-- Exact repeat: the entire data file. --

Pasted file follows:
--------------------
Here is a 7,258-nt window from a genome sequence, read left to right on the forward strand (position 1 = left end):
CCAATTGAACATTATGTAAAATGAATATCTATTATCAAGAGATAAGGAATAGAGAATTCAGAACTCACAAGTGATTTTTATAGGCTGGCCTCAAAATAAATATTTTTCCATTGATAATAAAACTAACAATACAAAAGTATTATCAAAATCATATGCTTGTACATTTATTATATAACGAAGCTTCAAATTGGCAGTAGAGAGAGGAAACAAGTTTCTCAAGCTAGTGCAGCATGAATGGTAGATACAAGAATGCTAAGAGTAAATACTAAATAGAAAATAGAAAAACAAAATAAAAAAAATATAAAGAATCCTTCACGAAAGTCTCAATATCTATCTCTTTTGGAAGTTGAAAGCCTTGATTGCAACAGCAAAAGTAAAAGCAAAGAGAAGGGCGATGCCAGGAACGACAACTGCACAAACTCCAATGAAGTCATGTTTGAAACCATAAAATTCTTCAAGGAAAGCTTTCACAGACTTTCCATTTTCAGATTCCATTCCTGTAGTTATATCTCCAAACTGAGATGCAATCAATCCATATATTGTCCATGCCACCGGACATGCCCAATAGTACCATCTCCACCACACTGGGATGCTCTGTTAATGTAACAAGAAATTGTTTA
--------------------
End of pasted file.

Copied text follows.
Here is a 7,258-nt window from a genome sequence, read left to right on the forward strand (position 1 = left end):
CCAATTGAACATTATGTAAAATGAATATCTATTATCAAGAGATAAGGAATAGAGAATTCAGAACTCACAAGTGATTTTTATAGGCTGGCCTCAAAATAAATATTTTTCCATTGATAATAAAACTAACAATACAAAAGTATTATCAAAATCATATGCTTGTACATTTATTATATAACGAAGCTTCAAATTGGCAGTAGAGAGAGGAAACAAGTTTCTCAAGCTAGTGCAGCATGAATGGTAGATACAAGAATGCTAAGAGTAAATACTAAATAGAAAATAGAAAAACAAAATAAAAAAAATATAAAGAATCCTTCACGAAAGTCTCAATATCTATCTCTTTTGGAAGTTGAAAGCCTTGATTGCAACAGCAAAAGTAAAAGCAAAGAGAAGGGCGATGCCAGGAACGACAACTGCACAAACTCCAATGAAGTCATGTTTGAAACCATAAAATTCTTCAAGGAAAGCTTTCACAGACTTTCCATTTTCAGATTCCATTCCTGTAGTTATATCTCCAAACTGAGATGCAATCAATCCATATATTGTCCATGCCACCGGACATGCCCAATAGTACCATCTCCACCACACTGGGATGCTCTGTTAATGTAACAAGAAATTGTTTA